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English councils to get powers over Sunday trading hours from autumn, says government

Out-Law News | 10 Feb 2016 | 3:41 pm | 2 min. read

Local councils and elected mayors in England and Wales will be given the power to extend Sunday trading hours in their high streets and city centres from this autumn, the UK government has announced.

Provisions which will also allow authorities to restrict any relaxations to certain 'zones' and to make seasonal adjustments to trading hours will be included in the Enterprise Bill, which is currently before parliament. The powers will be backed by extended rights for shop workers to opt out of working on Sundays, which will apply to Scotland as well as England and Wales.

The changes are intended to help "level the playing field" between UK high streets and online retailers, the government said in its response to last year's consultation exercise.

"Extending Sunday shopping hours has the potential to help businesses and high streets better compete as our shopping habits change," said Anna Soubry, the business minister.

"The rights of shop workers are key to making these changes work in everyone's interests. We are protecting those who do not wish to work Sundays, and those who do not want to work more than their normal Sunday working hours," she said.

The new powers will be granted to shire, district and unitary councils in England, county and county borough councils in Wales, and the mayors of London, Greater Manchester and future devolved city regions, according to the consultation response. Once in force, these authorities will be able to choose to extend Sunday trading hours throughout the area or in specific parts of the area, or to make no changes at all.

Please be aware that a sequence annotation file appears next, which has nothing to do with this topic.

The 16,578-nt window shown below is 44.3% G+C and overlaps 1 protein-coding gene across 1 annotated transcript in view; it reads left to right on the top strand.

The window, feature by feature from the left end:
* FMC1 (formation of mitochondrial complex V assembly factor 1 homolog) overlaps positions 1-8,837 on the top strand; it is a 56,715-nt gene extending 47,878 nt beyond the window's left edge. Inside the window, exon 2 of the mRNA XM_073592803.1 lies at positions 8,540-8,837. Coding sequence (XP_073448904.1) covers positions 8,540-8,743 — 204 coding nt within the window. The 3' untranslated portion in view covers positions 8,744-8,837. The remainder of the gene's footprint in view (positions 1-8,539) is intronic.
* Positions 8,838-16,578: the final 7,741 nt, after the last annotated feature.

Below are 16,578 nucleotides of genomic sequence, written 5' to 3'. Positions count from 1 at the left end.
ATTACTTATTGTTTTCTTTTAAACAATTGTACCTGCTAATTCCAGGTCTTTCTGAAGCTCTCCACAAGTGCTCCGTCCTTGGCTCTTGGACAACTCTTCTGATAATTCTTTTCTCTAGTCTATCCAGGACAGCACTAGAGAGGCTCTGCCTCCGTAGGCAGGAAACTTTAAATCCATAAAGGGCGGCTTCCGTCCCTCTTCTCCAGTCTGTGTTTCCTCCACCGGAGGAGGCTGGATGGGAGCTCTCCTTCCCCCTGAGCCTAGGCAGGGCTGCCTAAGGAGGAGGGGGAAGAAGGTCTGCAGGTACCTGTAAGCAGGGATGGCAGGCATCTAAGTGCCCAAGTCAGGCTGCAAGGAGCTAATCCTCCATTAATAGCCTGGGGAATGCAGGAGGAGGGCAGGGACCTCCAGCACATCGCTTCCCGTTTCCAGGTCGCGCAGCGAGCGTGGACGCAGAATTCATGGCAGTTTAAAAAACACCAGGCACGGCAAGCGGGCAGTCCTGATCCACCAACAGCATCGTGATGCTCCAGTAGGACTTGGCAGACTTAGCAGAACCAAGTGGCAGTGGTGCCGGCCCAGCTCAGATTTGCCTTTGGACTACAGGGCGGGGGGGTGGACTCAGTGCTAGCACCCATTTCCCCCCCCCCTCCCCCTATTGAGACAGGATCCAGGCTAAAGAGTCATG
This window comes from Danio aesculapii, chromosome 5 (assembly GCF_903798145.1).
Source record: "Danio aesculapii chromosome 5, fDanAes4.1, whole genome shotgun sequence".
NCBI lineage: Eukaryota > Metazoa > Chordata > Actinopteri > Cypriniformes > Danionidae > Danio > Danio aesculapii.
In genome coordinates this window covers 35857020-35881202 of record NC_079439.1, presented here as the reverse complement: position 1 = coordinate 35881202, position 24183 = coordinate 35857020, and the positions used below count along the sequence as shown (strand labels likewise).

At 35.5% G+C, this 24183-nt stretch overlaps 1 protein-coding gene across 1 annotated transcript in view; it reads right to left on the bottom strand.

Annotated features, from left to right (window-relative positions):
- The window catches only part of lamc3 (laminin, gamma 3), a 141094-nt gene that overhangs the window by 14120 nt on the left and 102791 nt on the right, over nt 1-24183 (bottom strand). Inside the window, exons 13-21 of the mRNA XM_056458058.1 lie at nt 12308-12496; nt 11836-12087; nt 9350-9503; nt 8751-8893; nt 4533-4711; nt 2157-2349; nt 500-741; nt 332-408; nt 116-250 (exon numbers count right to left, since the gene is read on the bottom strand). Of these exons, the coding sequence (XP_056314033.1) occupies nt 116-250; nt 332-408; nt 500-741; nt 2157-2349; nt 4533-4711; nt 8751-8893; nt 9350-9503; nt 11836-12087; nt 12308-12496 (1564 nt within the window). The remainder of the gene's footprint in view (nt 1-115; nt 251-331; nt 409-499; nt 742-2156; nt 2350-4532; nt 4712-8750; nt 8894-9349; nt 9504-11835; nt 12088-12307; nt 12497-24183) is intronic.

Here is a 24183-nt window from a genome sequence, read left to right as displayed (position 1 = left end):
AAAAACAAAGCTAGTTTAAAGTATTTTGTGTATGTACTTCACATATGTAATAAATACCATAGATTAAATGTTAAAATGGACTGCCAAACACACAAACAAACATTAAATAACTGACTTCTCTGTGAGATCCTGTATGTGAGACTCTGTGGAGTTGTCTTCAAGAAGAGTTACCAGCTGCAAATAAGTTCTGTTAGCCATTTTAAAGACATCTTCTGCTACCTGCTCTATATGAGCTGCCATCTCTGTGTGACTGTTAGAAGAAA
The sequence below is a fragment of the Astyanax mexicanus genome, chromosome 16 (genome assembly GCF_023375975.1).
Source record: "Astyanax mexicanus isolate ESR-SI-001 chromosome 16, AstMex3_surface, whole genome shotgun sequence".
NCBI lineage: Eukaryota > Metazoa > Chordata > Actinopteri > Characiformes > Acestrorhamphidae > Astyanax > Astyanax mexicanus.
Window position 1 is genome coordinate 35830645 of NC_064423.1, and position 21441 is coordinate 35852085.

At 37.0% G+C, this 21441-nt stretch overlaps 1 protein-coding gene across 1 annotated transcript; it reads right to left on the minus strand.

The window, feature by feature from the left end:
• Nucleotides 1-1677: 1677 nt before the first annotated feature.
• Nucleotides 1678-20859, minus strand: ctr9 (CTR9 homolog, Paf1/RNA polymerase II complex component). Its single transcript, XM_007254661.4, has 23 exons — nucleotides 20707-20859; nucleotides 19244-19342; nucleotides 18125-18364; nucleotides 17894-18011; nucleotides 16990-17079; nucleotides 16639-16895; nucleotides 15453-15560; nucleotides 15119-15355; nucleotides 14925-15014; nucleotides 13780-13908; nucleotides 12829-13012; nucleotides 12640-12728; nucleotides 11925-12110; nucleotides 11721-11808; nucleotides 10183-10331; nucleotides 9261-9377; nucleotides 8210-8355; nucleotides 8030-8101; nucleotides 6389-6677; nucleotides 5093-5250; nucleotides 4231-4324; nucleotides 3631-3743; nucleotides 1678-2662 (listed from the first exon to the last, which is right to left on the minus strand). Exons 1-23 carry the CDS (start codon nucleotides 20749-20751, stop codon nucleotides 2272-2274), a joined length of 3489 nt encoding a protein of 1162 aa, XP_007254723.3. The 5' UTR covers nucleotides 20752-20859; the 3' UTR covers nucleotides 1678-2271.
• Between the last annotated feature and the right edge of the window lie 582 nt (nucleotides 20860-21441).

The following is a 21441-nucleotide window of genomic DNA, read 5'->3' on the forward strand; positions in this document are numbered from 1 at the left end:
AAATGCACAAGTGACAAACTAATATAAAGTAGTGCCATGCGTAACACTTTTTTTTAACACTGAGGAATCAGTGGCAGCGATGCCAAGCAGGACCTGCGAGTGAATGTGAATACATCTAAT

The current rules date back to 1994 and prevent shops in England and Wales that are larger than 3,000 square feet in size from opening for longer than six hours on a Sunday. There are no restrictions on smaller shops' opening hours. The government does not intend to change the rules preventing these shops from opening at all on Easter Sunday or Christmas Day.

Most of the local authorities, large and medium-sized businesses and business representative organisations that responded to the consultation were in favour of devolving Sunday trading rules, with 76% of these respondents indicating that the power should be devolved to local authorities, the government said. The plans were opposed by trade unions, religious bodies and "a number of small businesses and individuals" who responded, it said.

To protect shop workers who do not wish to work or to extend their working hours on Sundays, the government intends to reduce the 'opt out' notice period from three months to one month. It also intends to introduce a new right allowing those already contracted to work on a Sunday to opt out of working additional hours, again by giving one month's notice. This notice period will be reduced if the employer fails to notify staff of their opt-out rights, and those staff will be entitled to a minimum of two weeks' pay if an employment tribunal finds in their favour.

In its consultation response, the government said that giving local authorities power over Sunday trading hours would "empower local communities and ensure any extensions reflect local preferences, shopping habits and economic conditions".

"Devolving powers to extend Sunday trading hours to local areas will provide consumers, businesses and shop workers with greater choice, opportunities and convenience ... [W]e believe it will drive competition, productivity and local economic growth, as well as helping our towns and cities attract holidaymakers and compete for international tourism," it said.